Chris Martenson: Uh-huh

Charles Biderman: And by zip code, and by industry classification. So you have this huge amount of real time data on what is really going on in the economy, available, but ignored. And when I have been, for six years I have been saying, why do you ignore this, and their answer pretty much is mind your own business, we do not care what you think, and this is the way we have been doing it. And we like our paychecks, thank you very much.

Chris Martenson: So this data though, I love the idea of real time data, are there flaws in this, what are the wrinkles in this data set or are these wrinkle…

Charles Biderman: Well there is a lot, it is a survey.

Chris Martenson: No, no, no, not the BLS one, but in the daily treasury statement, the W-2 flows.

Charles Biderman: Well it has to be, we only get what the actual amount withheld. There are three reasons why the amount withheld, year over year would change. One is, that the people with jobs made more money so the amount of withholding goes up. Two, the people with jobs might have changed brackets because they made more money and so they are at a higher bracket, that is called bracket creep. Three, there might be more employees or less employees as people get hired and fired. So each month, on average, 4,000,000 people enter and leave the job market. In other words, on average, four people are fired, 4,000,000 people are fired, 4,000,000 are hired, and then in January and February, there are huge seasonal adjustments because of the weather. And so based upon like 1.7 million seasonal adjustment adds, in other words, there is, according to the geniuses at the bureau of labor statistics, they add a 1.7 million phantom jobs to those people working in February to balance, to make it like a level number with the rest of the year. And why 1.7 million, well based on the past, that is our best guess. And the fact that the weather was so great this winter, that does not, they will factor that in next year where in the numbers will be worse, whatever.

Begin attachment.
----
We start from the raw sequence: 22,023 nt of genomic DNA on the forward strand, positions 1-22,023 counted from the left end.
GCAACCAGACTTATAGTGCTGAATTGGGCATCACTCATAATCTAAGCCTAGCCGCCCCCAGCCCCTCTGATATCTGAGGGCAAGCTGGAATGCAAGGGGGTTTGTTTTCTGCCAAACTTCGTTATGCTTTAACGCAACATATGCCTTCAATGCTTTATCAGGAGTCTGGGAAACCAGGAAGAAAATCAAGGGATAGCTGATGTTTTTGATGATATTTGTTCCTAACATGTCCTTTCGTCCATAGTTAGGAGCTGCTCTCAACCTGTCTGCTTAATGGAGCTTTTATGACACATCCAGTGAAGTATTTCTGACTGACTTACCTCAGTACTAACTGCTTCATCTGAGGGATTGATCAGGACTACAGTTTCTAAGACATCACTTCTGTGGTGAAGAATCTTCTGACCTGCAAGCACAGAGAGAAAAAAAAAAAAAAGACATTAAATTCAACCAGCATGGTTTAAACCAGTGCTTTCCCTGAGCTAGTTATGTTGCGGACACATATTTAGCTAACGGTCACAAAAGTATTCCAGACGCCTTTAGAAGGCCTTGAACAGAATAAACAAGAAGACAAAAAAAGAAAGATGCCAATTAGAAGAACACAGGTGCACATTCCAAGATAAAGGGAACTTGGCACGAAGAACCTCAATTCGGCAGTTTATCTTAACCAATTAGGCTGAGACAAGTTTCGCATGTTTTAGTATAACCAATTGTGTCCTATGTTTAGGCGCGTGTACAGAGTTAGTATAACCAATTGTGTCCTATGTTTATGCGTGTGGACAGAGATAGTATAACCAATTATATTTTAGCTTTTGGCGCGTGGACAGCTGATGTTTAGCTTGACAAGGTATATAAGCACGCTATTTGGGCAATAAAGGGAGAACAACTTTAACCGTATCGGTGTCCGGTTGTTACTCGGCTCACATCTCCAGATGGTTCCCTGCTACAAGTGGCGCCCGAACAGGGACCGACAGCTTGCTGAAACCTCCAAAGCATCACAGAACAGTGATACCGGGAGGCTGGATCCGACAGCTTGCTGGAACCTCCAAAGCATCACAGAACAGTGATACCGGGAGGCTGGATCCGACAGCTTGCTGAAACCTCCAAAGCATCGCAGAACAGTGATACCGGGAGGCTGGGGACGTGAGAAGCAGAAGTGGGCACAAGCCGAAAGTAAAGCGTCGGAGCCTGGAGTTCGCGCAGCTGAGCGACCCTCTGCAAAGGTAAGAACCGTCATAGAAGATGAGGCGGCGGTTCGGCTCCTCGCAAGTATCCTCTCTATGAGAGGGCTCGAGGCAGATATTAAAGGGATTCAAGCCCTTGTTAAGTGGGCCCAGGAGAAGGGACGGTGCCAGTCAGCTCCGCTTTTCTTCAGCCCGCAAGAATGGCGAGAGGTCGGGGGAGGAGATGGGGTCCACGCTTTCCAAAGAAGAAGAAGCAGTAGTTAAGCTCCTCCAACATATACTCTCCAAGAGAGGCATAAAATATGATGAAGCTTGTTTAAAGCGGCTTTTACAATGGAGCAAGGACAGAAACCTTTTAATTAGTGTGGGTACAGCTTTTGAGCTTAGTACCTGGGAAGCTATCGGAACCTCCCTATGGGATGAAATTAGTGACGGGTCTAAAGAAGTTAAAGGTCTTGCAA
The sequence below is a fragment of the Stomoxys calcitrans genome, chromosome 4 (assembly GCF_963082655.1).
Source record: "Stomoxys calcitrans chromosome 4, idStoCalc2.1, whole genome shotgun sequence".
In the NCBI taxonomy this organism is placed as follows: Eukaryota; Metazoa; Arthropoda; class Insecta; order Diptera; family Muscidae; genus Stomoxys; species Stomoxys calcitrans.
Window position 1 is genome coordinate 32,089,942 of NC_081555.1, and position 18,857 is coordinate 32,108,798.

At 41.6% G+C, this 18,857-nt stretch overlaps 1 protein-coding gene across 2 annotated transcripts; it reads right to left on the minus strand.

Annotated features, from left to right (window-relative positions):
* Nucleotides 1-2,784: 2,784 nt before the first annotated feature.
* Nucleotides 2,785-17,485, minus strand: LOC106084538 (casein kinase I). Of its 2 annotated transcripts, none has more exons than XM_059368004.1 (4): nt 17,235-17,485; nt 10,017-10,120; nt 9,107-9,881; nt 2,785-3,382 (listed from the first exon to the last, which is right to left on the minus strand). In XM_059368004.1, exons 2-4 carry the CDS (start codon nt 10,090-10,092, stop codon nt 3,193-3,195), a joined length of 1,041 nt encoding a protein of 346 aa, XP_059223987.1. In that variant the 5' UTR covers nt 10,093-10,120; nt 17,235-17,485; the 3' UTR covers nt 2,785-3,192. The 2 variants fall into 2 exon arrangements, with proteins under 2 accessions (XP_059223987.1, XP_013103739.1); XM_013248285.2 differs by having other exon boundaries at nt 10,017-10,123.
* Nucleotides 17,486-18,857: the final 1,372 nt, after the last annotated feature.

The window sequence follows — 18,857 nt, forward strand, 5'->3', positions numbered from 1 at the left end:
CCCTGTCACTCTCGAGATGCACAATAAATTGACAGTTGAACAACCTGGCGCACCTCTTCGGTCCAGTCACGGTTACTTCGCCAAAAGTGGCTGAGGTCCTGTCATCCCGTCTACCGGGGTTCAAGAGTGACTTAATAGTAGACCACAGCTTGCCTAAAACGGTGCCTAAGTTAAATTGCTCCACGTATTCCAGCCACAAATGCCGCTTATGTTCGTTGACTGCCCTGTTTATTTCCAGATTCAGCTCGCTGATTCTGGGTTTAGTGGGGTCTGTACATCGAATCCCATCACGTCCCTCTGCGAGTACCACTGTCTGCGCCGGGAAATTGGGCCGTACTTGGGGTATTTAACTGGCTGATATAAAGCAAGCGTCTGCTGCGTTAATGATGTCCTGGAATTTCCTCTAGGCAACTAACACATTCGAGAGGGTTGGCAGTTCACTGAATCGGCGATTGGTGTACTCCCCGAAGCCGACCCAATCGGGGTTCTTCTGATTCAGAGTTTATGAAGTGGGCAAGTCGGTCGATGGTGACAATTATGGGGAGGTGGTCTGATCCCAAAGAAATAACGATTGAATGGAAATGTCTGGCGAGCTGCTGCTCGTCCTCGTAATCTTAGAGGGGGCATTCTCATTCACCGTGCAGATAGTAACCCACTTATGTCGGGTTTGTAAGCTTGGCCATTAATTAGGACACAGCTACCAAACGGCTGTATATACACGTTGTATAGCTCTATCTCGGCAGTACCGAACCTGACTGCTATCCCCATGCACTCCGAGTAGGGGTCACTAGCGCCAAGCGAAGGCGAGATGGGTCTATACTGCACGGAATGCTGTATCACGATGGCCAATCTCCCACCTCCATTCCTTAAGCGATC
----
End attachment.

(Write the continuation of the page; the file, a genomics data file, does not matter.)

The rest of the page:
Chris Martenson: Uh-huh, so on the one—

Charles Biderman: Does that make sense what I am saying?